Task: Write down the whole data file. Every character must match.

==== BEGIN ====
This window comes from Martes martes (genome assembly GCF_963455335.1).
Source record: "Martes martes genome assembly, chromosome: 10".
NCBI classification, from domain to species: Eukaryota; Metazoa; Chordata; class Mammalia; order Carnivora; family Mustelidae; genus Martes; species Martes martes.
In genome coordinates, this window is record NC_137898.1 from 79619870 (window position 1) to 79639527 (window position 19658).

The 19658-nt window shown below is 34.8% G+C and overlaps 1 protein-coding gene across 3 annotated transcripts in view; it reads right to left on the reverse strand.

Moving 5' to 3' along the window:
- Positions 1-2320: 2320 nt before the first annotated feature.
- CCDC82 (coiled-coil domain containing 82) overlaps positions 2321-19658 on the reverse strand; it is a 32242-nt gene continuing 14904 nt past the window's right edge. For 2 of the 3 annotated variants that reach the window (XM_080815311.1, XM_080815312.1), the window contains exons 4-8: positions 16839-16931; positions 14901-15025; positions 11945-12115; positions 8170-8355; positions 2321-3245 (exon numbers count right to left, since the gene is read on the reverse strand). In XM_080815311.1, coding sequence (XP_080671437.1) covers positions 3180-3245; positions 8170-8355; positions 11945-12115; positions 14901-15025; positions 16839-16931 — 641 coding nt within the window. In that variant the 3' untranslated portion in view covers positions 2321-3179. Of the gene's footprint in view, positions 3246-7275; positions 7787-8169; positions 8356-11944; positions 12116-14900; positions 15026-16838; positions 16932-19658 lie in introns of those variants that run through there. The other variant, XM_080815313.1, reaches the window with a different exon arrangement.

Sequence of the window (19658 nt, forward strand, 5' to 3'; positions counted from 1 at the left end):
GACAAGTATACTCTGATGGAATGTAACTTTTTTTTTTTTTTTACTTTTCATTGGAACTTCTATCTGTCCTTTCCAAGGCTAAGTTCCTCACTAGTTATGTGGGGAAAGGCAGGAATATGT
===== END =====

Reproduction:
This window comes from Martes martes (genome assembly GCF_963455335.1).
Source record: "Martes martes genome assembly, chromosome: 10".
NCBI classification, from domain to species: Eukaryota; Metazoa; Chordata; class Mammalia; order Carnivora; family Mustelidae; genus Martes; species Martes martes.
In genome coordinates, this window is record NC_137898.1 from 79619870 (window position 1) to 79639527 (window position 19658).

The 19658-nt window shown below is 34.8% G+C and overlaps 1 protein-coding gene across 3 annotated transcripts in view; it reads right to left on the reverse strand.

Moving 5' to 3' along the window:
- Positions 1-2320: 2320 nt before the first annotated feature.
- CCDC82 (coiled-coil domain containing 82) overlaps positions 2321-19658 on the reverse strand; it is a 32242-nt gene continuing 14904 nt past the window's right edge. For 2 of the 3 annotated variants that reach the window (XM_080815311.1, XM_080815312.1), the window contains exons 4-8: positions 16839-16931; positions 14901-15025; positions 11945-12115; positions 8170-8355; positions 2321-3245 (exon numbers count right to left, since the gene is read on the reverse strand). In XM_080815311.1, coding sequence (XP_080671437.1) covers positions 3180-3245; positions 8170-8355; positions 11945-12115; positions 14901-15025; positions 16839-16931 — 641 coding nt within the window. In that variant the 3' untranslated portion in view covers positions 2321-3179. Of the gene's footprint in view, positions 3246-7275; positions 7787-8169; positions 8356-11944; positions 12116-14900; positions 15026-16838; positions 16932-19658 lie in introns of those variants that run through there. The other variant, XM_080815313.1, reaches the window with a different exon arrangement.

Sequence of the window (19658 nt, forward strand, 5' to 3'; positions counted from 1 at the left end):
GACAAGTATACTCTGATGGAATGTAACTTTTTTTTTTTTTTTACTTTTCATTGGAACTTCTATCTGTCCTTTCCAAGGCTAAGTTCCTCACTAGTTATGTGGGGAAAGGCAGGAATATGT